10 We see various advantages arising from a holistic notion of control. Today, individuals tend to have doubt than confidence that computing systems behave according to privacy policies. In consequence, individuals aware of the imminent privacy threats are reluctant to use technologies, even in cases where this would be advantageous. The use of tools supporting the regulation and supervision introduced in this manuscript offer a unique chance to revert these figures. For individuals can only feel confident when a certain level of transparency and assurance is at hand; this is achieved by means of privacy evidence. We currently test this approach within an airport as those proposed by the IATA. The idea is to employ several ubiquitous computing technologies to automate the check-in of passengers. Basic technologies include the replacement of traditional boarding passes with 2D barcode boarding passes that could even be printed at home and the replacement of luggage tags with RFID tags. Several airlines plan to extend the vision further and include biometric identification and other communication media, e.g. mobile phones and PDAs. In such a setting, the assumptions we made in 2 are realistic. The ideas presented here open up several interesting perspectives for further research into the subject. Below, we elaborate on some of them. First, by relaxing the assumptions made above, we are left with the fact that log entries may fail to refer to a data provider and the question is how to decide whether an unknown entry refers to a particular data provider or not. This is a relevant question, as data consumers could intentionally hide relevant entries from the log view and thereby influence the result of the audit. To tackle this problem, techniques for IT forensics, possibly in combination with the methods for data mining, may be needed. Second, the term privacy evidence has an implicit legal connotation, one we knowingly do not explore in this manuscript. While in our approach we use trusted sandboxes [3, 6] to attest the existence of the corresponding logging and log view generation algorithms, we are aware that this is not enough for judicial evidence. (We recall that the audit is performed on a trusted device and, hence, does not pose a problem.) To transform privacy evidence in legally acceptable evidence with corresponding probative force, the notion of chain-of-custody [8] for evidence, for instance, should be investigated in greater detail. Finally, the approach we propose does not exclude traditional IMS techniques. On the contrary, it complements them. It would thus be interesting to see more case studies using our techniques, as well as other developments, for supervision. We believe this will substantiate the im-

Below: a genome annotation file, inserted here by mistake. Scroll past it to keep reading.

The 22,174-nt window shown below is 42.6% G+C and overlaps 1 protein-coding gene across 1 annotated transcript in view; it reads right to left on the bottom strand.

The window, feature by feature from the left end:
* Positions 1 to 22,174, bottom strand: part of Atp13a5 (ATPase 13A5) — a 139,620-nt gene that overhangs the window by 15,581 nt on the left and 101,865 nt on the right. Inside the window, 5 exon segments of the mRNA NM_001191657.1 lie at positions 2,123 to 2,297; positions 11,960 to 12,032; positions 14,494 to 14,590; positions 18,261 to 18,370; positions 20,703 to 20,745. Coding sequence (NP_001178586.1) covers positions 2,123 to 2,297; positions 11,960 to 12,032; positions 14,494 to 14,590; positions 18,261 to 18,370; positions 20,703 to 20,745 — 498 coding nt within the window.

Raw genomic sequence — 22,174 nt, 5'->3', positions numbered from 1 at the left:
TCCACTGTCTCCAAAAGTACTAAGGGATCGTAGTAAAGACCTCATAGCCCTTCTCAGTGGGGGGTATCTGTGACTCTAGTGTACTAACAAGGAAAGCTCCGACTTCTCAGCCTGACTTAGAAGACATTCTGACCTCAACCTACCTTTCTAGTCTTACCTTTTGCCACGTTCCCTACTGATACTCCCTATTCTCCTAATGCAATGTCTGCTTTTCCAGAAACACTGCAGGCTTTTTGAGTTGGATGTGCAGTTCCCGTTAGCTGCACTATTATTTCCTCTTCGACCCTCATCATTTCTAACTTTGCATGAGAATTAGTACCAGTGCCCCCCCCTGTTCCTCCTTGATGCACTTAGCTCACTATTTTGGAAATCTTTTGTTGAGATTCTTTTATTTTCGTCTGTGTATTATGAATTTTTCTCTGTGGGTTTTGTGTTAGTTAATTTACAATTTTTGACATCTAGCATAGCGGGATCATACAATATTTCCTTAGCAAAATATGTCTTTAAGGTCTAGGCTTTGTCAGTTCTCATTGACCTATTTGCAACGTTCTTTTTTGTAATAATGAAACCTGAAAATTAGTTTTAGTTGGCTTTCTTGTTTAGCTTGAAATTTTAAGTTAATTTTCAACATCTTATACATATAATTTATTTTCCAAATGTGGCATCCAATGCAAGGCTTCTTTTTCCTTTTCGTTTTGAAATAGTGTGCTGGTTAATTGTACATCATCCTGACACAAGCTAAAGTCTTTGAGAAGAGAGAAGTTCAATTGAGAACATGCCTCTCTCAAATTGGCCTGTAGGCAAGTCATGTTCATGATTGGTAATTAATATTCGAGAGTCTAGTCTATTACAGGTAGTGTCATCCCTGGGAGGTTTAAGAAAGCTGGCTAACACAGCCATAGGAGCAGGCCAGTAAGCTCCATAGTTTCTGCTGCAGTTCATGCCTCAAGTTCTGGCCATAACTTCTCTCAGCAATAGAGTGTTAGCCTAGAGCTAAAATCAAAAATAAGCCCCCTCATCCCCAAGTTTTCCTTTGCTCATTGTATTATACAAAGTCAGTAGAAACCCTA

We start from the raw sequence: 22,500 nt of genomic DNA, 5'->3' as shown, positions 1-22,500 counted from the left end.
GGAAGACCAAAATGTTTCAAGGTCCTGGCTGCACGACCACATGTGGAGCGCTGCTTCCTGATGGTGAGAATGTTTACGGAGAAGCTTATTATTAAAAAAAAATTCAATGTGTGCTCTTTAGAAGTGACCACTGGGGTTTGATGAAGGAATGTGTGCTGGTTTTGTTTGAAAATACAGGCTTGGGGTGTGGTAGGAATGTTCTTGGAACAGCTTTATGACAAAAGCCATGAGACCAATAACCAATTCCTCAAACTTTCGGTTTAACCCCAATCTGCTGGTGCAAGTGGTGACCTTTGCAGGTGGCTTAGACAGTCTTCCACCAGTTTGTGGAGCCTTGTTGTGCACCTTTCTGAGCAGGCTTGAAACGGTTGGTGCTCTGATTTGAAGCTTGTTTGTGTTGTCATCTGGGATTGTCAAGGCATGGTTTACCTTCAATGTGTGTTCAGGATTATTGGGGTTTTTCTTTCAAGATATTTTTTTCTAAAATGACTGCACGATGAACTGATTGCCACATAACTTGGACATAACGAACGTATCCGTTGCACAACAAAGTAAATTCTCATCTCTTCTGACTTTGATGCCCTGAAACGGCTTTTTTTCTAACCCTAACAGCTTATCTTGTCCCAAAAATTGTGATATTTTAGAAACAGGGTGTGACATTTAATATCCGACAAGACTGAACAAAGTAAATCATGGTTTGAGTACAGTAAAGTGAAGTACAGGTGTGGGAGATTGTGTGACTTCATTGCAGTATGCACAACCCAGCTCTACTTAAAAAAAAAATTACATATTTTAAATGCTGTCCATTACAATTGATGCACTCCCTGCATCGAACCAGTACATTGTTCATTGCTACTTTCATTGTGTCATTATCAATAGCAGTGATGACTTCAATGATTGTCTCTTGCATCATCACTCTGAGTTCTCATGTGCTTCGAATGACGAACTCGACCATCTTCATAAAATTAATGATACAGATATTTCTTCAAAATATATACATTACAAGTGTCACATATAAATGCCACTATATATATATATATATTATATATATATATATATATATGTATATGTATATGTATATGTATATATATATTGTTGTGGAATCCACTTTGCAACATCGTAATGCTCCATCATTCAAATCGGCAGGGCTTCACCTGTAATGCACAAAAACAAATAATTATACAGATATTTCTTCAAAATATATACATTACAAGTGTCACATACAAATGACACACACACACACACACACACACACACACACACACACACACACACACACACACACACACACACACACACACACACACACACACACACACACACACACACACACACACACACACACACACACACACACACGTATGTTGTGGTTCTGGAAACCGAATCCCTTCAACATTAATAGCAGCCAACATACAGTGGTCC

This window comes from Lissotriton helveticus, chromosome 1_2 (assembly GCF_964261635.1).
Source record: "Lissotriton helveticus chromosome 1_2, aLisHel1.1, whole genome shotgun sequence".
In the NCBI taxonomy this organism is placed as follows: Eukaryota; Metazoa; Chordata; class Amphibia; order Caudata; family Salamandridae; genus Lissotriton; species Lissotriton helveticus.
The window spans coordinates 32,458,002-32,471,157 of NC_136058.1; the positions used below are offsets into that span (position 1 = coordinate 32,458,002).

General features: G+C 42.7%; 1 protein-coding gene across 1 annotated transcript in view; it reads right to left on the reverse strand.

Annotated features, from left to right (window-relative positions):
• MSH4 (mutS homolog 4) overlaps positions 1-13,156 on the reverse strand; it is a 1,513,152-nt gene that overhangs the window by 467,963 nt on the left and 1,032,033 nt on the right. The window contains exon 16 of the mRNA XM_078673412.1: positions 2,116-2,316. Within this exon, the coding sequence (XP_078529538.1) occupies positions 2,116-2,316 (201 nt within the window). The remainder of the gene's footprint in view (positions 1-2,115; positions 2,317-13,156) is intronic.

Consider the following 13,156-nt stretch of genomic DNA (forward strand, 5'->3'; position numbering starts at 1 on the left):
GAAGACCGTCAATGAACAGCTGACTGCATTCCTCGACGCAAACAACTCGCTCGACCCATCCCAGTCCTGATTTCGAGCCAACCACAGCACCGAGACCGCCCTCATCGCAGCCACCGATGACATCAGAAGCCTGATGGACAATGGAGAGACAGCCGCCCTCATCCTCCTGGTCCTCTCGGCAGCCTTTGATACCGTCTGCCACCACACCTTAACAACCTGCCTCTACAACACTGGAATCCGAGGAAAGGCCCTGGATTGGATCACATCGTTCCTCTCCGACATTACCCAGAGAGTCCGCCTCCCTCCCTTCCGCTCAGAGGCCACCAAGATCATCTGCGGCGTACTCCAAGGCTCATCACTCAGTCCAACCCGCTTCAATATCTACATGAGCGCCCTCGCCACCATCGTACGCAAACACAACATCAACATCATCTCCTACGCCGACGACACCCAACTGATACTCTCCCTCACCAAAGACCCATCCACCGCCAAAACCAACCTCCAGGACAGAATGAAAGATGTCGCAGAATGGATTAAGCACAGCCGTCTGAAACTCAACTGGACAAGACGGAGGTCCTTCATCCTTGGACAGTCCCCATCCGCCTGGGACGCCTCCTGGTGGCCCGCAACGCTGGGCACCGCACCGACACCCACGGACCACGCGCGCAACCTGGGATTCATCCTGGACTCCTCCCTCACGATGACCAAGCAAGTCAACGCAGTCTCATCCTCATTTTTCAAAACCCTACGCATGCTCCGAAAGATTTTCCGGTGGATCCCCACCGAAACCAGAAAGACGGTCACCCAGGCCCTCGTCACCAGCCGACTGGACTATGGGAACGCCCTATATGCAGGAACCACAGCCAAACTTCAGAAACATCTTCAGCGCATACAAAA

11 portance of supervision as a distinguishing factor for future IMS and privacy-aware (dynamic) systems. References 1. R. Accorsi. On the relationship of privacy and secure remote logging in dynamic systems. In S. Fischer-Hübner, K. Rannemberg, L. Yngström, and S. Lindskog, editors, Proceedings of the 21st IFIP TC-11 International Security Conference: Security and Privacy in Dynamic Environments, volume 201 of International Federation for Information Processing, pages Springer-Verlag, R. Accorsi and M. Bernauer. On privacy evidence for UbiComp environments Broadening the notion of control to improve user acceptance. In A. Bajart, H. Muller, and T. Strang, editors, Proceedings of the 5th Workshop on Privacy in UbiComp, pages , R. Accorsi and A. Hohl. Delegating secure logging in pervasive computing systems. In J. Clark, R. Paige, F. Pollack, and P. Brooke, editors, Proceedings of the 3rd International Conference on Security in Pervasive Computing, volume 3934 of Lecture Notes in Computer Science, pages Springer Verlag, M. Casassa-Mont, S. Pearson, and P. Bramhall. Towards accountable management of privacy and identity. In E. Snekkenes and D. Gollmann, editors, Proceedings of the European Symposium on Research in Computer Security, volume 2808 of Lecture Notes in Computer Science, pages Springer-Verlag, M. Froomkin. The death of privacy? Stanford Law Review, 52(5): , May A. Hohl. Traceable Processing of Personal Data in Remote Services Using TCG. PhD thesis, University of Freiburg, S. Jajodia, M. Kudo, and V. Subrahmanian. Provisional authorizations. In A. Ghosh, editor, E-Commerce Security and Privacy, pages Kluwer Academic Publishers, E. Kenneally. Digital logs Proof matters. Digital Investigation, 1(2):94 101, June G. Müller. Privacy and security in highly dynamic systems. Communications of the ACM, 49(9):28 31, September A. Pfitzmann. Multilateral security: Enabling technologies and their evaluation. In G. Müller, editor, Proceedings of the International Conference on Emerging Trends in Information and Communication Security, volume 3995 of Lecture Notes in Computer Science, pages Springer-Verlag, A. Pretschner, M. Hilty, and D. Basin. Distributed usage control. Communications of the ACM, 49(9):39 44, September S. Sackmann, J. Strüker, and R. Accorsi. Personalization in privacy-aware highly dynamic systems. Communications of the ACM, 49(9):32 38, September J. Strüker. Der gläserne Kunde im Supermarkt der Zukunft. Wirtschaftsinformatik, 49(1):59 62, January 2007.